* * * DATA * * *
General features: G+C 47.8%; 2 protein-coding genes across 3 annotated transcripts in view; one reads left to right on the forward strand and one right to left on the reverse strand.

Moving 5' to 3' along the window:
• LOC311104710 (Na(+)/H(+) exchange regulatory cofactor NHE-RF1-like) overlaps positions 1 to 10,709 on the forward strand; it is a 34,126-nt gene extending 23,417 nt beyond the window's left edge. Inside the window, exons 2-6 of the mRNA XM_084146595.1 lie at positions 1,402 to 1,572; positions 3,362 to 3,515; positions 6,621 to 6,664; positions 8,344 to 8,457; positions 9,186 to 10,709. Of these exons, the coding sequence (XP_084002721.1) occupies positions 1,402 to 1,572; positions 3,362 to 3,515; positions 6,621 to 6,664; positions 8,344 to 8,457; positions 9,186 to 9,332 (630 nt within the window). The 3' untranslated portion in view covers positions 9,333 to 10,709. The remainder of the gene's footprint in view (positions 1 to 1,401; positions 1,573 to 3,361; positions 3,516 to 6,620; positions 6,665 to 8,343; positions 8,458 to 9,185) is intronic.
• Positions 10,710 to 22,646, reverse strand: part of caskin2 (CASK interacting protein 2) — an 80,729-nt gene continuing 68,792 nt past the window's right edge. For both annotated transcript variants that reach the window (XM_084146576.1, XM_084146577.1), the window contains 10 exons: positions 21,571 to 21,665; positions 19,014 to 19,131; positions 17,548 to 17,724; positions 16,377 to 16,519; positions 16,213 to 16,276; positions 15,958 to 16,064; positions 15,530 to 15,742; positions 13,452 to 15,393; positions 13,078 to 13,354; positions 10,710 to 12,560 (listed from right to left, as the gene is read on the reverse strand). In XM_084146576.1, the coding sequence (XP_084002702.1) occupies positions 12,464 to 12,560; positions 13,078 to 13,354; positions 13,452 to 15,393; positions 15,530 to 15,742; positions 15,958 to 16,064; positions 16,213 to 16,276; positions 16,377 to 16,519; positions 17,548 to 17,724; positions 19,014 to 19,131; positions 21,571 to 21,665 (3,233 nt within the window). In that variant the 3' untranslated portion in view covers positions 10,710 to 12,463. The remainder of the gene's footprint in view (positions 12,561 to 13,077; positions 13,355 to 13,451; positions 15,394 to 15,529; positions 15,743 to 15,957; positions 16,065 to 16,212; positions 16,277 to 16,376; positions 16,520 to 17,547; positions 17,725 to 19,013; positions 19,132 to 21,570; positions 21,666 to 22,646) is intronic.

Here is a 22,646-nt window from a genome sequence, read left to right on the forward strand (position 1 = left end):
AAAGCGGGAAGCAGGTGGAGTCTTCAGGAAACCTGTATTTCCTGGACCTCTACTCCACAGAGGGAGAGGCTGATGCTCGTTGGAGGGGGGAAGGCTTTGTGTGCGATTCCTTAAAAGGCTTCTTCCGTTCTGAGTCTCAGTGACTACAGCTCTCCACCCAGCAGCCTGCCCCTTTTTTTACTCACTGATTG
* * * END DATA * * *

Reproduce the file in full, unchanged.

General features: G+C 47.8%; 2 protein-coding genes across 3 annotated transcripts in view; one reads left to right on the forward strand and one right to left on the reverse strand.

Moving 5' to 3' along the window:
• LOC311104710 (Na(+)/H(+) exchange regulatory cofactor NHE-RF1-like) overlaps positions 1 to 10,709 on the forward strand; it is a 34,126-nt gene extending 23,417 nt beyond the window's left edge. Inside the window, exons 2-6 of the mRNA XM_084146595.1 lie at positions 1,402 to 1,572; positions 3,362 to 3,515; positions 6,621 to 6,664; positions 8,344 to 8,457; positions 9,186 to 10,709. Of these exons, the coding sequence (XP_084002721.1) occupies positions 1,402 to 1,572; positions 3,362 to 3,515; positions 6,621 to 6,664; positions 8,344 to 8,457; positions 9,186 to 9,332 (630 nt within the window). The 3' untranslated portion in view covers positions 9,333 to 10,709. The remainder of the gene's footprint in view (positions 1 to 1,401; positions 1,573 to 3,361; positions 3,516 to 6,620; positions 6,665 to 8,343; positions 8,458 to 9,185) is intronic.
• Positions 10,710 to 22,646, reverse strand: part of caskin2 (CASK interacting protein 2) — an 80,729-nt gene continuing 68,792 nt past the window's right edge. For both annotated transcript variants that reach the window (XM_084146576.1, XM_084146577.1), the window contains 10 exons: positions 21,571 to 21,665; positions 19,014 to 19,131; positions 17,548 to 17,724; positions 16,377 to 16,519; positions 16,213 to 16,276; positions 15,958 to 16,064; positions 15,530 to 15,742; positions 13,452 to 15,393; positions 13,078 to 13,354; positions 10,710 to 12,560 (listed from right to left, as the gene is read on the reverse strand). In XM_084146576.1, the coding sequence (XP_084002702.1) occupies positions 12,464 to 12,560; positions 13,078 to 13,354; positions 13,452 to 15,393; positions 15,530 to 15,742; positions 15,958 to 16,064; positions 16,213 to 16,276; positions 16,377 to 16,519; positions 17,548 to 17,724; positions 19,014 to 19,131; positions 21,571 to 21,665 (3,233 nt within the window). In that variant the 3' untranslated portion in view covers positions 10,710 to 12,463. The remainder of the gene's footprint in view (positions 12,561 to 13,077; positions 13,355 to 13,451; positions 15,394 to 15,529; positions 15,743 to 15,957; positions 16,065 to 16,212; positions 16,277 to 16,376; positions 16,520 to 17,547; positions 17,725 to 19,013; positions 19,132 to 21,570; positions 21,666 to 22,646) is intronic.

Here is a 22,646-nt window from a genome sequence, read left to right on the forward strand (position 1 = left end):
AAAGCGGGAAGCAGGTGGAGTCTTCAGGAAACCTGTATTTCCTGGACCTCTACTCCACAGAGGGAGAGGCTGATGCTCGTTGGAGGGGGGAAGGCTTTGTGTGCGATTCCTTAAAAGGCTTCTTCCGTTCTGAGTCTCAGTGACTACAGCTCTCCACCCAGCAGCCTGCCCCTTTTTTTACTCACTGATTG